Humility is a rare find these days. And there's no-one more humble, affable and adored in the Australian entertainment industry than Georgie Parker.
Whether you're sitting down with the actress for a chat or catching up over the telephone, the 55-year-old is a breath of fresh air.
"I don't live a glamorous life," a down-to-earth Georgie tells us. "I'm just as normal as everyone else."
It's this lack of concern for being in the limelight that makes Georgie an Aussie gem.
Add her acting prowess and the fact she has a heart of gold and it's hardly surprising Georgie has been nominated for more than 20 TV WEEK Logie Awards over her impressive career, which spans almost three decades.
"I still remember the first TV WEEK Logie event I attended," Georgie recalls. "I wore a taffeta dress I'd bought myself – that was pretty amusing!"
At that time, Georgie was playing nurse Lucy Gardiner in A Country Practice. The hit drama series centred around the day-to-day dealings of a rural hospital. ACP remains one of Australia's most popular television series of all time.
"My character was outrageous, colourful and spontaneous," Georgie enthuses. "She had a pet rooster called Rhett and she spoke to inanimate objects. She was pretty easy to love."
Indeed she was. In 1990, Georgie, then 25, took home the TV WEEK Logie for Most Popular New Talent.
"It was a bit daunting, but I was super-excited," she recalls. "I had no expectation of winning anything, so that was pretty nice. I'd been doing the show for only a year and had worked really hard, so I felt honoured."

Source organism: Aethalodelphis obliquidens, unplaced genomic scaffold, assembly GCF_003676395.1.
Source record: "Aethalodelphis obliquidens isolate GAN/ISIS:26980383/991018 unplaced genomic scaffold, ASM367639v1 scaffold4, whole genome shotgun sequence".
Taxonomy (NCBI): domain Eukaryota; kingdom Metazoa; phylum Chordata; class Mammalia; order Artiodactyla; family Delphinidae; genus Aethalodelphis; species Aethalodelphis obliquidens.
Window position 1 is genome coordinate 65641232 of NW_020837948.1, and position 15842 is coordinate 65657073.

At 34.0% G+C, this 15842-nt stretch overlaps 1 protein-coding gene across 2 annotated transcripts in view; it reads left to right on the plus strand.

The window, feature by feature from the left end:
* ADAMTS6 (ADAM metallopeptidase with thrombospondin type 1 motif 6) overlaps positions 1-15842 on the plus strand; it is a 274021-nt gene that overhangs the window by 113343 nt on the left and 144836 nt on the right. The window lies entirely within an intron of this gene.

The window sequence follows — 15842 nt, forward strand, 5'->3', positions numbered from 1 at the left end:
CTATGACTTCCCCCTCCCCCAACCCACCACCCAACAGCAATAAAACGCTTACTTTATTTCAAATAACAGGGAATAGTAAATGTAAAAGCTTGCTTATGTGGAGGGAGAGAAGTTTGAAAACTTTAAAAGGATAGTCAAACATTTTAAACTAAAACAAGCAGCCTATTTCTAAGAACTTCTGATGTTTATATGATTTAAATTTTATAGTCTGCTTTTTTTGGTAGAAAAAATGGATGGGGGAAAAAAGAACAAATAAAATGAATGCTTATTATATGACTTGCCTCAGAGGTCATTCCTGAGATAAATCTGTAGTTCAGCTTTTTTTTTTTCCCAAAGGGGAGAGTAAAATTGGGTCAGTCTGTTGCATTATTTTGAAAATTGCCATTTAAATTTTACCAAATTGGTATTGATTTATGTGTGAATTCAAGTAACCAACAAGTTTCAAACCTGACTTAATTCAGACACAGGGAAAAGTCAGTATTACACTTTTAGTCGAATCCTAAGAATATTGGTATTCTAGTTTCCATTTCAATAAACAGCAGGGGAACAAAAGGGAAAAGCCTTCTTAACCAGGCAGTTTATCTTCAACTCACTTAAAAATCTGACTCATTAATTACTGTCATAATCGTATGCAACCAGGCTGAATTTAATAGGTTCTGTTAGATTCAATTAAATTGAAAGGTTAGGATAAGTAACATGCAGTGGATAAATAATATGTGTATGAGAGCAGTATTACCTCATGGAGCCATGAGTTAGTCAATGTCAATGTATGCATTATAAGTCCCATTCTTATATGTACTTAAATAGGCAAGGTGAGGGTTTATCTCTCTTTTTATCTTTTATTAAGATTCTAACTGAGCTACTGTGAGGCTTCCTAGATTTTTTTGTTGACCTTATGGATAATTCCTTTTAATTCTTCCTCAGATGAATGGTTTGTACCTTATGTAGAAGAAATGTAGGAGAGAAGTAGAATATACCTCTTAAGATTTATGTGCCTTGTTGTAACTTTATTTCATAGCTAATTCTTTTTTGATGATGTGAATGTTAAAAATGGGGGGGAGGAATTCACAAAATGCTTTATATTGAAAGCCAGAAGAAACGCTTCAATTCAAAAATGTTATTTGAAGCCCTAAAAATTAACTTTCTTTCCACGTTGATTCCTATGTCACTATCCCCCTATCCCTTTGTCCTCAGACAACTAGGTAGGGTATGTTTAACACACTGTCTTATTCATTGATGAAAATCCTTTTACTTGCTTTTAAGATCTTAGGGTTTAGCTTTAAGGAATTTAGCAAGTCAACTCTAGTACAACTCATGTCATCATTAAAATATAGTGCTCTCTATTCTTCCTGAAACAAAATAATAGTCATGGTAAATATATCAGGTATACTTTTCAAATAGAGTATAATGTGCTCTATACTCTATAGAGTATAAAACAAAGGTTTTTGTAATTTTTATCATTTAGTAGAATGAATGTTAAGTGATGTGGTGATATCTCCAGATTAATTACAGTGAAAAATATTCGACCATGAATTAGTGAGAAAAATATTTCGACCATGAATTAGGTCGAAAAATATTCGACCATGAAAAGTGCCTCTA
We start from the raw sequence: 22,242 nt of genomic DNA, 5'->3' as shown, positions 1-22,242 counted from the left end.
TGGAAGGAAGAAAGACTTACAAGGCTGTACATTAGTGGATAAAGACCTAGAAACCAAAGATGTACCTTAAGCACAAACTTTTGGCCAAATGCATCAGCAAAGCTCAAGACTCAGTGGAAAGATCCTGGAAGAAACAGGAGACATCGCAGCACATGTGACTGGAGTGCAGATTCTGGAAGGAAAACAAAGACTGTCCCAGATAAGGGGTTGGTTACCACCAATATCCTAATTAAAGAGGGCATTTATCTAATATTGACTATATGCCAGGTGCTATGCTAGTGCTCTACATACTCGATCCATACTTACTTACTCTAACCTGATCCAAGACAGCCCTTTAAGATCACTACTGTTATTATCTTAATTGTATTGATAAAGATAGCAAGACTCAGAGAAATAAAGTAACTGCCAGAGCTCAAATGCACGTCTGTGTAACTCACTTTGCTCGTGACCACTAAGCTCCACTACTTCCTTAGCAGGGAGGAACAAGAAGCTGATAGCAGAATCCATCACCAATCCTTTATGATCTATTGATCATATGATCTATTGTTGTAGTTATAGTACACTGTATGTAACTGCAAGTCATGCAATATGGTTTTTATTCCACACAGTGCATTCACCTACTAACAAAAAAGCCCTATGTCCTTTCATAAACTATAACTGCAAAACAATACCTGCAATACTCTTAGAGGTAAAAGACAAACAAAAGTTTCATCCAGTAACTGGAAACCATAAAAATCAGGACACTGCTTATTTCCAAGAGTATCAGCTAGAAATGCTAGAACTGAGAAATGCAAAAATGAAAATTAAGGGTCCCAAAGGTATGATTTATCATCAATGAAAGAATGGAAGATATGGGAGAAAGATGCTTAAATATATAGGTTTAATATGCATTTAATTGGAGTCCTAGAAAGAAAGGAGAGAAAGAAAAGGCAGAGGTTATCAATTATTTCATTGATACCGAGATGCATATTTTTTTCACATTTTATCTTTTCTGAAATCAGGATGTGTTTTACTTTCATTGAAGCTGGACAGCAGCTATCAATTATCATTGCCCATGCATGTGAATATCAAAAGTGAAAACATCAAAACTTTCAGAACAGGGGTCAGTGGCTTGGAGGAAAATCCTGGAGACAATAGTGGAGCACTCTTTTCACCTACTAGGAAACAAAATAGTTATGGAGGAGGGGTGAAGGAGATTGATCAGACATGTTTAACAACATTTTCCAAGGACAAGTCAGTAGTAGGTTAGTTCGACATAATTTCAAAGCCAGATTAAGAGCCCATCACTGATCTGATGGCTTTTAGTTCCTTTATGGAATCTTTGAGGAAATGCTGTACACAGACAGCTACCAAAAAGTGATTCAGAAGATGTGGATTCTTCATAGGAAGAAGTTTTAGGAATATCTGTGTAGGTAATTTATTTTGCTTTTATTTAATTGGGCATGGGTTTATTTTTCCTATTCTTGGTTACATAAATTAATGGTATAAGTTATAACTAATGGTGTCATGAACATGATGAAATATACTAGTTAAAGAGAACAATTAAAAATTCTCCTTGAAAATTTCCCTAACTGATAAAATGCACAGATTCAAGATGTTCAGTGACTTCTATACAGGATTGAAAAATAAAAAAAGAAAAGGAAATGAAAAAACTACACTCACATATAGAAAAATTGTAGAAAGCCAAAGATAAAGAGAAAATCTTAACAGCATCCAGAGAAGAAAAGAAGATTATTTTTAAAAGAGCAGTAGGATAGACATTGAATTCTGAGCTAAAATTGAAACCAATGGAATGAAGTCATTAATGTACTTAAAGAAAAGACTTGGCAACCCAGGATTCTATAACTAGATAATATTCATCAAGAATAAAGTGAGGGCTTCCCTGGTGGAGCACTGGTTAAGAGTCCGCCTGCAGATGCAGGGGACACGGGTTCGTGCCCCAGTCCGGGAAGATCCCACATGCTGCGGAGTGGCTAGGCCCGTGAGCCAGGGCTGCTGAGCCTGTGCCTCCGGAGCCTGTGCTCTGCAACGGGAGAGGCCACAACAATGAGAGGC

Georgie played loveable Lucy from 1989 to 1992. Six years later, she re-emerged as nun and nurse Terri Sullivan in Channel Seven's much-watched medical drama All Saints.
"Terri was a bit of a gift of a role," she says with a smile. "They wrote her very well."
"Terri was very different to me, but that's my job. I had to find her heart and voice – and the reason she did everything she did. It was complex, but ironically, it came quite quickly. She was a complex person who came from a difficult, complicated, dysfunctional background. Her coping mechanisms made sense to me."
By this point, it was clear Georgie, who grew up on Sydney's North Shore, could do no wrong. Everything she touched turned to gold. The stars aligned in 2001 when Georgie won the coveted Gold Logie.
"That was pretty overwhelming," she remembers. "In my acceptance speech, I said something like, 'I didn't really know what it meant'. That's because back then, Gold Logies usually went to people like Ray Martin or Jana Wendt – not actors like me.
"I didn't understand whether they were giving the award to me as a person, or to Terri. What I did know is that it belonged to the show.
"For me, everything always pivots back to the show. I actually got the whole cast of All Saints up on stage that night. I said, 'Come on, everyone – come up!'"